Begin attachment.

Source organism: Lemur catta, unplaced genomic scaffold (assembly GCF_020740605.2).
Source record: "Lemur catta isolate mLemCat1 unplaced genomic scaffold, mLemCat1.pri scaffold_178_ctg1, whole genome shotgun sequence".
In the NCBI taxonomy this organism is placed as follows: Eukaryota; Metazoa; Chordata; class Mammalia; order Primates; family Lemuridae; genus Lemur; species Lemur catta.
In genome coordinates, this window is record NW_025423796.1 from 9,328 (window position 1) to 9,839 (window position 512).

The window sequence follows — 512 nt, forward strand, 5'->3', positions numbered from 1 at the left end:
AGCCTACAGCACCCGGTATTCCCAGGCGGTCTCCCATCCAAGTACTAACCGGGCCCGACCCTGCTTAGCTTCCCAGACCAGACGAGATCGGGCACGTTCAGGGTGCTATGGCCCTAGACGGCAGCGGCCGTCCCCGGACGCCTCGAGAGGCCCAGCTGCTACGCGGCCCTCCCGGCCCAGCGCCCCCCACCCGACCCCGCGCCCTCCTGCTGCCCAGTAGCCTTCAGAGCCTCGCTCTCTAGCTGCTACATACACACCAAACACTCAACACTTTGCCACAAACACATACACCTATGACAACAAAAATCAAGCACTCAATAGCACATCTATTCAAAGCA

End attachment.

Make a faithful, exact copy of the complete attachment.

Source organism: Lemur catta, unplaced genomic scaffold (assembly GCF_020740605.2).
Source record: "Lemur catta isolate mLemCat1 unplaced genomic scaffold, mLemCat1.pri scaffold_178_ctg1, whole genome shotgun sequence".
In the NCBI taxonomy this organism is placed as follows: Eukaryota; Metazoa; Chordata; class Mammalia; order Primates; family Lemuridae; genus Lemur; species Lemur catta.
In genome coordinates, this window is record NW_025423796.1 from 9,328 (window position 1) to 9,839 (window position 512).

The window sequence follows — 512 nt, forward strand, 5'->3', positions numbered from 1 at the left end:
AGCCTACAGCACCCGGTATTCCCAGGCGGTCTCCCATCCAAGTACTAACCGGGCCCGACCCTGCTTAGCTTCCCAGACCAGACGAGATCGGGCACGTTCAGGGTGCTATGGCCCTAGACGGCAGCGGCCGTCCCCGGACGCCTCGAGAGGCCCAGCTGCTACGCGGCCCTCCCGGCCCAGCGCCCCCCACCCGACCCCGCGCCCTCCTGCTGCCCAGTAGCCTTCAGAGCCTCGCTCTCTAGCTGCTACATACACACCAAACACTCAACACTTTGCCACAAACACATACACCTATGACAACAAAAATCAAGCACTCAATAGCACATCTATTCAAAGCA